Genre round-up — the best debut fiction

When we look for debut novels to get a glimpse of contemporary issues, as of Generation X, Z or whatever generation we are today, the perspective often seems bleak. Relationship crises, self-esteem destroyed by social media, persistent hopelessness in terms of housing and permanent employment simmer under the pages. It is a relief that there is also plenty of wit, energy and ingenuity to be felt.

Book cover of Lillian Fishman's

At least Eve, the narrator of acts of service by Lillian Fishman (Europe Editions £12.99), no need to worry about a roof over your head. A wealthy father in Massachusetts initially reluctantly supports her carefree, frugal New York existence. In contrast to Eve’s odd job at a local coffee shop, her devoted friend Romi (“selfless, loving, great in bed”) is a hard-working paramedic. Eve stands on the cusp: old enough to settle down, but young enough to believe there is still time for more adventures. Spontaneously, she secretly posts three nude photos online and waits for an answer.

Olivia’s polite, shy invitation for a drink is immediately appealing, but what the young woman then proposes isn’t at all what Eve expected or wanted: a threesome with her handsome boyfriend. To get what she wants – Olivia – Eve must somehow climb above rich, assured Nathan. The account of this unequal love triangle becomes a passionate questioning of the imperatives and etiquette of lust. The erotic passages, while intense, aren’t really the point; this reads like a hip, modern update of the Marquis de Sade, with philosophical reflections and power struggle analysis alongside discarded underwear.

Book cover of Aravind Jayan's

Aravind Jayans Teenage couple have fun outdoors (Serpent’s Tail £12.99) sounds like the main characters are having more fun, at least initially. Young lovers Sreenath and Anita were filmed kissing and the video was posted online. In the past this would have brought shame and ignominy, certainly for Anita, but this is modern India, where the tech-savvy youth are teaching their elders new ways. Sree’s brother, torn between jealousy and admiration, tells a breezy tale of conflict between generations, with an overriding order of class consciousness. Her parents, who don’t even have words to describe the event (“It’s a bad video”), are trying to keep up with all the nosy, unrelated uncles and aunts in their upscale neighborhood. A light-hearted story slowly takes on a darker, sadder tone as the effects of the scandal sink in.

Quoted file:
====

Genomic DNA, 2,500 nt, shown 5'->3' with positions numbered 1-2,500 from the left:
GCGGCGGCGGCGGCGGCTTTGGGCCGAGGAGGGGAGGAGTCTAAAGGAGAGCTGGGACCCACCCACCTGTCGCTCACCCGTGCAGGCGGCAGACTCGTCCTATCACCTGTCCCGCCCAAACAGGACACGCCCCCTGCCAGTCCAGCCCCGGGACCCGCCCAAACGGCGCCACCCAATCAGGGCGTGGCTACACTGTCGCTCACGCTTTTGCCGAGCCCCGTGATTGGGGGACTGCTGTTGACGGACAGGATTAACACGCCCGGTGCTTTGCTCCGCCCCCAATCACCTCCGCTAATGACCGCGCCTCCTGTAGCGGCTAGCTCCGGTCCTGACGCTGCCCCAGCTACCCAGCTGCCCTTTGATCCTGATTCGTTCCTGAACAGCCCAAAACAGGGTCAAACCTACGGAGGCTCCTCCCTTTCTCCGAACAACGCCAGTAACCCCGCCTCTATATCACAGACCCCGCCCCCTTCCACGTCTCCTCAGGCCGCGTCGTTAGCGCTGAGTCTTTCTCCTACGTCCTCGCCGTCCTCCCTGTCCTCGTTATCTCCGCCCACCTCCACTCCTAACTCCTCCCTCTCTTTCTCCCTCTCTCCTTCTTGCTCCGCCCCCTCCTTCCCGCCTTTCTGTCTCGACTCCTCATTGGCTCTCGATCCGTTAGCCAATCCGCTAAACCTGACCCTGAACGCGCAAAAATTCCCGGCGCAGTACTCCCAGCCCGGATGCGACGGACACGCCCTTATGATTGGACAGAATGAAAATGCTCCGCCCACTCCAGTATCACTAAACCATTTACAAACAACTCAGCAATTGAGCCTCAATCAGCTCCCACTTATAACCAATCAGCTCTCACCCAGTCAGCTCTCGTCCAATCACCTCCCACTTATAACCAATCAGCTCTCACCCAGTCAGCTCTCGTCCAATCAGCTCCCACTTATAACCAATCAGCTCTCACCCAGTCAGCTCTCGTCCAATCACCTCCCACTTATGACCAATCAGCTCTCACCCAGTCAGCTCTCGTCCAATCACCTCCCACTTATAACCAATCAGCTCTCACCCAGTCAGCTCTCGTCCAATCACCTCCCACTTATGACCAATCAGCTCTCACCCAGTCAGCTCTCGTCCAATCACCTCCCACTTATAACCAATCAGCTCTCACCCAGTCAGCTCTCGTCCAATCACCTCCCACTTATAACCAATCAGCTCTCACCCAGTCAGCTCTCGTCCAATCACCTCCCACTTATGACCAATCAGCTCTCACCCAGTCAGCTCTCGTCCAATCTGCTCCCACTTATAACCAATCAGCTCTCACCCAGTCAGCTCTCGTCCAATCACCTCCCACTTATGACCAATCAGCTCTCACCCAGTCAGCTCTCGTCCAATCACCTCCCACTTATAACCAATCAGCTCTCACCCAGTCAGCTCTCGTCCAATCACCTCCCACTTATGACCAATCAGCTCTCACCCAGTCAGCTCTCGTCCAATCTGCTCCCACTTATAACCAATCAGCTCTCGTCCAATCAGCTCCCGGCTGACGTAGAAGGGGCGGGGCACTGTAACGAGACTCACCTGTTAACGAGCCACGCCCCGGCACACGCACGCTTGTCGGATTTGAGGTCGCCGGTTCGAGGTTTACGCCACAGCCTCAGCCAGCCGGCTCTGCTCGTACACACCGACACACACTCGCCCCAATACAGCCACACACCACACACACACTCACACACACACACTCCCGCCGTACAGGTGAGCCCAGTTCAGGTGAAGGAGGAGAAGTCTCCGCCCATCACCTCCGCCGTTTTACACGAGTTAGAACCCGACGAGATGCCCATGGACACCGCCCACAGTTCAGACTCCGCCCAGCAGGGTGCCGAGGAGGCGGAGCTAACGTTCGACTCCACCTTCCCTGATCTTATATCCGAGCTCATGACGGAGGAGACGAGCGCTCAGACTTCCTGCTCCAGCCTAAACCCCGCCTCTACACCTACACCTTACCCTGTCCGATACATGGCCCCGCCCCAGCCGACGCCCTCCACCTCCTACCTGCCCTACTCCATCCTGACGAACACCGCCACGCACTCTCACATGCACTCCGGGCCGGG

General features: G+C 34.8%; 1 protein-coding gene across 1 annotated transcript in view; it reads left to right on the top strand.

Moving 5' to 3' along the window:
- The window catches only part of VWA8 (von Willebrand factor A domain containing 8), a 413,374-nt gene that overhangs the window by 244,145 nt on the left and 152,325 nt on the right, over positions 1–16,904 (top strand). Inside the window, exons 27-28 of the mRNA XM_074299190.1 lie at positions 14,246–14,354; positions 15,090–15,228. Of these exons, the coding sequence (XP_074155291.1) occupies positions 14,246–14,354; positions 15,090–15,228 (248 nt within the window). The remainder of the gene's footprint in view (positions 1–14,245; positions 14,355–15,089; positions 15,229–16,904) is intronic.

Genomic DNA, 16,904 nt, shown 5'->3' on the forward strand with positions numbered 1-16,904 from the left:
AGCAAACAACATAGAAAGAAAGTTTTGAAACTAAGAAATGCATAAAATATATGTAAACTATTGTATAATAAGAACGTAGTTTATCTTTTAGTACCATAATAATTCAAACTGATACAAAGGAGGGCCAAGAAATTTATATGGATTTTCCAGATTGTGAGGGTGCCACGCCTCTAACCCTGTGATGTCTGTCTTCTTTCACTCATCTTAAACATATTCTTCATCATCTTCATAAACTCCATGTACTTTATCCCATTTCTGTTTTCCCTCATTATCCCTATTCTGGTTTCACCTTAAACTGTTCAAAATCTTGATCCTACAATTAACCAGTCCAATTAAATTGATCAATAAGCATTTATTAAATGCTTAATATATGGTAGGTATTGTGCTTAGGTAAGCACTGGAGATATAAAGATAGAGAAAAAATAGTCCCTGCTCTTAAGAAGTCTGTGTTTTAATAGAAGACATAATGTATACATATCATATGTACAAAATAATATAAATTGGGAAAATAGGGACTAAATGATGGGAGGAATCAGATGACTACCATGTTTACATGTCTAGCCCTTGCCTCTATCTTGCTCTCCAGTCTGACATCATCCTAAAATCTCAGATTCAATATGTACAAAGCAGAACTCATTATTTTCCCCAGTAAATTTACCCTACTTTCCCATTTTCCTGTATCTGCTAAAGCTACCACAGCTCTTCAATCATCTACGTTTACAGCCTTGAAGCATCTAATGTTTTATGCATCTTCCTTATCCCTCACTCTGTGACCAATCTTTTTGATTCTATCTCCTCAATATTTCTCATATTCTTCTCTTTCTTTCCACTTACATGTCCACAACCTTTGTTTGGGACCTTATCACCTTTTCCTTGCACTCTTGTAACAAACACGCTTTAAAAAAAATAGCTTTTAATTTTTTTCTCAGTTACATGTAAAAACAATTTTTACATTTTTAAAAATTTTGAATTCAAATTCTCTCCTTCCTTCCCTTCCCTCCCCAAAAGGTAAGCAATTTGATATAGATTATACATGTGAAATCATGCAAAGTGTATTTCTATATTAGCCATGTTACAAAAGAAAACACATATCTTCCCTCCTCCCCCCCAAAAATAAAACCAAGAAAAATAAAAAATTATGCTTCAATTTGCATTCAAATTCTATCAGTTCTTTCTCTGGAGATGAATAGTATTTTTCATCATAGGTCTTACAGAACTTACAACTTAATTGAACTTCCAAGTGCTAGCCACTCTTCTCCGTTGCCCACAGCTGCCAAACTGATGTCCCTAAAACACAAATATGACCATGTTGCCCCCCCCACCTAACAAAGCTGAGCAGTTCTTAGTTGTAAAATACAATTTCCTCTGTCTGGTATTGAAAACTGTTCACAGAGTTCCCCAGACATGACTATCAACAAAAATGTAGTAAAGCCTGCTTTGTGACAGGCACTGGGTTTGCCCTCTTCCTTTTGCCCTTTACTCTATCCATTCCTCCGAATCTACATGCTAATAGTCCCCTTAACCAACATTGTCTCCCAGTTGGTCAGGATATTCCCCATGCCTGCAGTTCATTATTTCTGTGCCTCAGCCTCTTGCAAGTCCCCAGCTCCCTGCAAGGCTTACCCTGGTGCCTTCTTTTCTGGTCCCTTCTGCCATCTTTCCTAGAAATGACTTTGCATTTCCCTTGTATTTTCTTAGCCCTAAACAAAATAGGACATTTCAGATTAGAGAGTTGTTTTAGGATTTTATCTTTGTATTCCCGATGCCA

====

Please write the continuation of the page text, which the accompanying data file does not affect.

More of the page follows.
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The central character has a refreshing sharpness Delphi, the first novel by acclaimed poet Clare Pollard (Fig Tree £12.99). It’s the peak of the pandemic and omens are everywhere. The heroine is an academic researching ancient prophetesses, and her husband and young son are appropriately, perhaps ominously named Jason and Xander. She even masturbates while fantasizing about Zeus as a swan. The university issues trigger warnings: “Nobody bans Ovid. We’re just saying that might get a little raped.” (Pollard’s latest version of Ovid’s Heroides is a new perspective on the unjustly treated women of antiquity.)

Book cover of Claire Pollard's Delphi

As she worries more and more about Xander’s missed schooling and resents Jason’s constant, chafing presence, she consults tarot cards and contemplates the many modern and ancient forms of divination: Turifumy, through forms shaped in smoke; entomomancy and nephomancy by insects and clouds, respectively; Videomancy, “Prophecy through electronic visual medium”. Nothing helps against the unstoppable advance of the virus. Delphi is a furious, witty, sometimes desperate account of a woman’s lockdown – though not, as the afterword assures us, the author’s.

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On a hot night in an Indiana cul-de-sac apartment block, Blandine, formerly Tiffany, a young girl obsessed with Hildegard von Bingen “leaves her body”. While we wait to find out exactly what that means, we meet the rest of La Lapinière’s eccentric residents, known informally as The rabbit hutch (Oneworld £16.99). Author Tess Gunty has the breadth and poignancy of David Foster Wallace without the obscurantism and intentionally slow pace. The deranged character who ambushes people at night while covered in the liquid from glowsticks is a particularly effective creation. With her sophisticated analyzes of modern culture, Blandine sometimes doesn’t sound like an authentic teenager; but I’m adamant the brilliant Gunty was once exactly the same.

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Over on the campus of a snooty US college – with Elaine Hsieh Chou disorientation (Picador £14.99) – Clueless narrator Ingrid Yang stumbles through a light-hearted satire of student activism and academic pandemonium. Pushed by her white supervisor to write her doctoral thesis on a famous Chinese-American poet, Ingrid feels completely uninspired until a bizarre message inserted into the archives alerts her to a decades-long academic fraud, the Ghosts of Yellowface and raises alt-right demagogy. Surveillance, burglary and identity theft become Ingrid’s weapons against the bias she suddenly sees everywhere – even at home.

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